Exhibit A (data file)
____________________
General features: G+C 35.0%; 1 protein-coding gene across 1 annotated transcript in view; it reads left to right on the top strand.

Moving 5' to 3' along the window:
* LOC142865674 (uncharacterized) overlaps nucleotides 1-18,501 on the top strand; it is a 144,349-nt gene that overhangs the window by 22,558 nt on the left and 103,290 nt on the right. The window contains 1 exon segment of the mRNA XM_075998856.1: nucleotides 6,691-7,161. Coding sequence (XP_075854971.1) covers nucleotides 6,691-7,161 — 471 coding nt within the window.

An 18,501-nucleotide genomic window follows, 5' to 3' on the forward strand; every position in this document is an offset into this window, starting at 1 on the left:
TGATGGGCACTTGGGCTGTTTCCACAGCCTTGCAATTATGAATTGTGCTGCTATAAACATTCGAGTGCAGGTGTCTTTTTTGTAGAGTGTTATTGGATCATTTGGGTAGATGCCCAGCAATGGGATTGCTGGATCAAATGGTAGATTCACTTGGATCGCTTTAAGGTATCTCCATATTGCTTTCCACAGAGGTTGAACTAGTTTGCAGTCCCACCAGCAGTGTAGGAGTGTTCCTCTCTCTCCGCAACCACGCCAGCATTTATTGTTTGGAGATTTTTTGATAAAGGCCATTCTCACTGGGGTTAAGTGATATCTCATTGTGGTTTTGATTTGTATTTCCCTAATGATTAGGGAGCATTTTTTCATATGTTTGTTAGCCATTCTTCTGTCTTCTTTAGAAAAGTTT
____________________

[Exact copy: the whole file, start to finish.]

General features: G+C 35.0%; 1 protein-coding gene across 1 annotated transcript in view; it reads left to right on the top strand.

Moving 5' to 3' along the window:
* LOC142865674 (uncharacterized) overlaps nucleotides 1-18,501 on the top strand; it is a 144,349-nt gene that overhangs the window by 22,558 nt on the left and 103,290 nt on the right. The window contains 1 exon segment of the mRNA XM_075998856.1: nucleotides 6,691-7,161. Coding sequence (XP_075854971.1) covers nucleotides 6,691-7,161 — 471 coding nt within the window.

An 18,501-nucleotide genomic window follows, 5' to 3' on the forward strand; every position in this document is an offset into this window, starting at 1 on the left:
TGATGGGCACTTGGGCTGTTTCCACAGCCTTGCAATTATGAATTGTGCTGCTATAAACATTCGAGTGCAGGTGTCTTTTTTGTAGAGTGTTATTGGATCATTTGGGTAGATGCCCAGCAATGGGATTGCTGGATCAAATGGTAGATTCACTTGGATCGCTTTAAGGTATCTCCATATTGCTTTCCACAGAGGTTGAACTAGTTTGCAGTCCCACCAGCAGTGTAGGAGTGTTCCTCTCTCTCCGCAACCACGCCAGCATTTATTGTTTGGAGATTTTTTGATAAAGGCCATTCTCACTGGGGTTAAGTGATATCTCATTGTGGTTTTGATTTGTATTTCCCTAATGATTAGGGAGCATTTTTTCATATGTTTGTTAGCCATTCTTCTGTCTTCTTTAGAAAAGTTT